The State Grange was organized at Rienzi, Miss., March 15, 1872, and Gen. A. J. Vaughn elected as the first master. W. L. Hemingway was his successor in 1874, and Capt. Putnam Darden held the office from 1876 until his death in 1888. His successor was Dr. J. B. Bailey, followed by S. L. Wilson. A newspaper correspondent wrote from Terry, in 1874: ” So far as I can learn, the Grangers are doing a very good work in disseminating information, and in the purchase of all goods at reduced cost, paying cash instead of going on the old credit system. Flour is $8 instead of $12 at this point and all other goods in proportion. The planters complain that they must pay cash in hand, and cannot as yet realize that the cash system will act as an important factor in improving their condition.”
The Grange did a good work also in the encouragement of agricultural colleges.
The Farmers’ Alliance gained great strength in the South and West from 1888 to 1892. The Alliance was a secret order with grips and passwords, and its object was to improve the condition of the farmer. There was a period of great depression of agriculture in Mississippi during a few years preceding the panic of 1893, and the relief promised by the Alliance through its sub-treasury project caused it to secure a strong following throughout the State. A sub-treasury in each county was proposed, where the farmer could deposit his cotton, corn, wheat and other products and secure an advance of money on them from the government, which was to hold them until prices advanced. This became the all absorbing question of the day, and was the issue of the Mississippi congressional campaign of 1890. The contest in the seventh congressional district, which had been represented for a number of years by Col. Charles E. Hooker, is a memorable one. Maj. Ethelbert Barksdale, who was a member of the Alliance, entered the field against Col. Hooker. The farmers of the district, who had been depressed for years, took hold of the new idea (of borrowing money from the government on their products) in such vast numbers that it seemed for a while that Barksdale would be elected. But Col. Hooker, who not only had a splendid record, both in Congress and in the army, but was an orator of great power and popularity, met the issue and won the fight.
In 1890 the Farmers’ Alliance, meeting at Starkville, adopted a memorial to the Constitutional convention, prepared by Gen. Stephen D. Lee, chairman of committee, recommending elective judiciary and railroad commissioners, four years’ term of office for governor, auditor and treasurer, without reflection, protection against trusts and combines, State support of four months school, taxation of corporations, etc., and their recommendations were of influence in determining the character of the present constitution.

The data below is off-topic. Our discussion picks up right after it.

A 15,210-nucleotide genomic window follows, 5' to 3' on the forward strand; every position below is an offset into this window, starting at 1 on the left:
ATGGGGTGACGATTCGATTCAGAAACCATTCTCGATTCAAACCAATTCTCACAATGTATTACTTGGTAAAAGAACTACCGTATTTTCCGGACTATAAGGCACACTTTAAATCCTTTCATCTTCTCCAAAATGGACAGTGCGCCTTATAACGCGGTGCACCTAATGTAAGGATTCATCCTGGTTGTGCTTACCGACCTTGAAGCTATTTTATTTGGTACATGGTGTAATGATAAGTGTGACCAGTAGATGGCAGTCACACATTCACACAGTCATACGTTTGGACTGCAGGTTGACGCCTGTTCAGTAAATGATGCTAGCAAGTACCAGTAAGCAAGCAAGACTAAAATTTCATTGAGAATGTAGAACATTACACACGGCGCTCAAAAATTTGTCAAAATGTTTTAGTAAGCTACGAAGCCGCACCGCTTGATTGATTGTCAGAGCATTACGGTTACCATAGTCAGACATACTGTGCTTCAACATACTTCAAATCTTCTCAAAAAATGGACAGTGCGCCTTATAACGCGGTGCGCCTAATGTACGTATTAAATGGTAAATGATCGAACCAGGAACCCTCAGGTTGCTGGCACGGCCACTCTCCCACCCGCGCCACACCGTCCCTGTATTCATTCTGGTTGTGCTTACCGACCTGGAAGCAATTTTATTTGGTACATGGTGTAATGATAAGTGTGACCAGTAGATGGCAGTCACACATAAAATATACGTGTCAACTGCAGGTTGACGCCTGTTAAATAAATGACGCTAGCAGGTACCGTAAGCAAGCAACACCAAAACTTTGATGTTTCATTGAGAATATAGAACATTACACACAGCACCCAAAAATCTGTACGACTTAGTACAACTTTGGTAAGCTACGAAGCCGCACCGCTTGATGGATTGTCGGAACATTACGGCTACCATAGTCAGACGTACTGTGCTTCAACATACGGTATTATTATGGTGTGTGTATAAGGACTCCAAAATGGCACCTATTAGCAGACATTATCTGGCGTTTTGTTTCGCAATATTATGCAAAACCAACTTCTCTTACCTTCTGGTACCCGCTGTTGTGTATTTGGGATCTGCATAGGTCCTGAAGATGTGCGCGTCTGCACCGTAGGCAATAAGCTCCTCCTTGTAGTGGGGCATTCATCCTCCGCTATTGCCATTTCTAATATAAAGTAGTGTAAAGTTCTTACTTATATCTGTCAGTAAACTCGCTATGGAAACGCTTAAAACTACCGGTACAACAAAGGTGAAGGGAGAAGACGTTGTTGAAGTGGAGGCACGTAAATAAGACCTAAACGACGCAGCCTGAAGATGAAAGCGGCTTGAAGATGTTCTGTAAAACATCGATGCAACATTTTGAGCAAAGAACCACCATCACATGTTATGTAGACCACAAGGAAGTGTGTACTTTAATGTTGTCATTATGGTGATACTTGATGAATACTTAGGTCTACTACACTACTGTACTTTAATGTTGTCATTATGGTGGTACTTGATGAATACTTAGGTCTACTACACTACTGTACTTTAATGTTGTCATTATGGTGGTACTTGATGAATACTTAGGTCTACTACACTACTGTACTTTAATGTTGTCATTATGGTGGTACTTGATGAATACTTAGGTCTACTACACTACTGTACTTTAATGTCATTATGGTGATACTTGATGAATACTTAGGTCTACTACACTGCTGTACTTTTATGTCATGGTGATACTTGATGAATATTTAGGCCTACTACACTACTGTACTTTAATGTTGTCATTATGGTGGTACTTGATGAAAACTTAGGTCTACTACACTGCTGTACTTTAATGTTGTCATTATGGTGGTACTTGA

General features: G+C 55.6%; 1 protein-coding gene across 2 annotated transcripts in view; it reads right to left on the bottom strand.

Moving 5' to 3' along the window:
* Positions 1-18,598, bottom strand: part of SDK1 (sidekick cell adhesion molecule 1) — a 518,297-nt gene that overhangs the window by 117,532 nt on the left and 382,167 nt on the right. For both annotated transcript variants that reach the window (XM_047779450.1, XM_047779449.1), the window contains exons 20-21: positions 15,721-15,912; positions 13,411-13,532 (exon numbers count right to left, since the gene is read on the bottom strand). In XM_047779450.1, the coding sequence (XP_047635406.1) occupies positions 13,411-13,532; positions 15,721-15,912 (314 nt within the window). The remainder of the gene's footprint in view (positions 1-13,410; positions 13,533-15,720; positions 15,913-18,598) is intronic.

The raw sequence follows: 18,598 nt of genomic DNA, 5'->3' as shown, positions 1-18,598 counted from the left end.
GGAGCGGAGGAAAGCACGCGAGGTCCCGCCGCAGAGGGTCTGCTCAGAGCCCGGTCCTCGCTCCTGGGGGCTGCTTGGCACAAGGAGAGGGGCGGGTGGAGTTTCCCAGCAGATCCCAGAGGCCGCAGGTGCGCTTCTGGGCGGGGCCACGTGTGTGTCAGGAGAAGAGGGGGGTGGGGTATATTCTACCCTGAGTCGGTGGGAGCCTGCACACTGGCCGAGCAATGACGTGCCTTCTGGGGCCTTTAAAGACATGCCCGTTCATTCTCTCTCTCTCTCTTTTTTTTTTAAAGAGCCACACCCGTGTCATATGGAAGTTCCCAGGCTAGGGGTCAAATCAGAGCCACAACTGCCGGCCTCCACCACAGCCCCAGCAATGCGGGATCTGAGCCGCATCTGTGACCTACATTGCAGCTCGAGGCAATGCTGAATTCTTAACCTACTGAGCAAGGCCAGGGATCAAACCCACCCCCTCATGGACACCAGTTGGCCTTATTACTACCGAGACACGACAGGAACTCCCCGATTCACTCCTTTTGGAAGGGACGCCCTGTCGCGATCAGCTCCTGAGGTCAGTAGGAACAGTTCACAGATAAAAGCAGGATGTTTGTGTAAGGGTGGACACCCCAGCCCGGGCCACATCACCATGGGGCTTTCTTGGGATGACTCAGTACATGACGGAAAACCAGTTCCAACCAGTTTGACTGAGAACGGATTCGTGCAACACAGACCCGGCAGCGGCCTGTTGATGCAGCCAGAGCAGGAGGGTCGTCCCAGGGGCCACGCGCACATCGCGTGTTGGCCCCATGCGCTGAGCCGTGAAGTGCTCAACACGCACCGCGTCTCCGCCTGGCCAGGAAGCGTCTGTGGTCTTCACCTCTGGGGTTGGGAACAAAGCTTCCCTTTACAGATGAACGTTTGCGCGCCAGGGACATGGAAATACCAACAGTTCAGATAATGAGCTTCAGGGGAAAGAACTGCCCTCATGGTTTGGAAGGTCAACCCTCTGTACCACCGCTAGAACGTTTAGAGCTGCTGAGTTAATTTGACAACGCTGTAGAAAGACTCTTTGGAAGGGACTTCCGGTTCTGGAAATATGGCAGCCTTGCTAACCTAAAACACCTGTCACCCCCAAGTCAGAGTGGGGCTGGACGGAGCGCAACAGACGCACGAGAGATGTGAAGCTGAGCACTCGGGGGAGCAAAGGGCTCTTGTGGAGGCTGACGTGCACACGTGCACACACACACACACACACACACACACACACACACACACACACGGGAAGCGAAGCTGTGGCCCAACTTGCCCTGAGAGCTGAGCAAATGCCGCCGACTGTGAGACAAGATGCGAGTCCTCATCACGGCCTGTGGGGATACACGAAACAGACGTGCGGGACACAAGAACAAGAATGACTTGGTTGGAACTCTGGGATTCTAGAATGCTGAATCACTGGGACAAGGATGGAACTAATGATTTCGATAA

At the opening of the campaign of 1892 the Alliance was very strong and it resolved to contest the seat of Senator J. Z. George, who refused to support the sub-treasury scheme. Maj. Barksdale, who was his opponent, was a strong man, and the contest was one of the hottest in the history of the State. The candidates met in joint debates at several places and were greeted by immense crowds. George, in his rugged, fearless manner, attacked the sub-treasury proposition, declaring that it involved an undertaking which was beyond the functions of the government. He demoralized his opponents and won the fight. Most of the Alliance men of Mississippi continued to hold their allegiance to the Democratic party. Their object was to get control of the party organization. When the Populist party, which grew out of the Alliance, was organized for the campaign of 1892, comparatively few of them joined it.
The Agricultural Wheel was a secret organization of farmers that preceded the Alliance. It became very formidable, but was merged into the Alliance.
The State Horticultural Society was organized at Jackson, January 25, 1883. It has been a great factor in the development of the State.
The Mississippi Valley Cotton Planters’ Association was organized in 1879 for the promotion of diversity of crops, the breeding of livestock, the encouragement of immigration, etc. About 1885 the Southern Cotton Growers’ Association met at Jackson, and a State organization was formed with W. W. Stone as president. Subsequently Alfred George became State president, and Col. F. L. Maxwell, of Mound Lea, president of the Southern association. When the Southern association met at Vicksburg, John A. Redhead, of Centerville, was made State president. More recently the Southern Cotton Association has been prominent, working to restrict the output of cotton, encourage the diversification of crops, and stimulate the agricultural producer to take some action to protect the price of his product.
Of the State division of the Southern Cotton Association, Walter Clark is now (1905) president and Dr. Will H. Woods secretary. An advisory committee was called to meet at Jackson, December 19, 1905, to prepare plans for a more thorough organization, as follows: Chas. Scott, Rosedale, chairman; P. M. Harding, Vicksburg; W. B. Potts, Kosciusko; J. J. White, McComb City; R. W. Mill-saps, Jackson; J. C. Hardy, Starkville; A. S. Boseman, Meridian; Jeff Truly, Jackson: Stone Deavours, Laurel; James Stone, Oxford; Alex Henderson, Greenwood; J. T. Jones, Gulfport; Will McGrath, Brookhaven; H. L. McKee, Meridian; James Eaton, Taylorsville; Capt. C. B. Vance, Batesville; W. H. Herrin, Robinson; E. L. Anderson, Clarksdale; Walter Price, Macon; Alfred Stone, Greenville; D. W. Miller, Waterford.
Back to: Mississippi History
Source: Encyclopedia of Mississippi History, by Dunbar Rowland.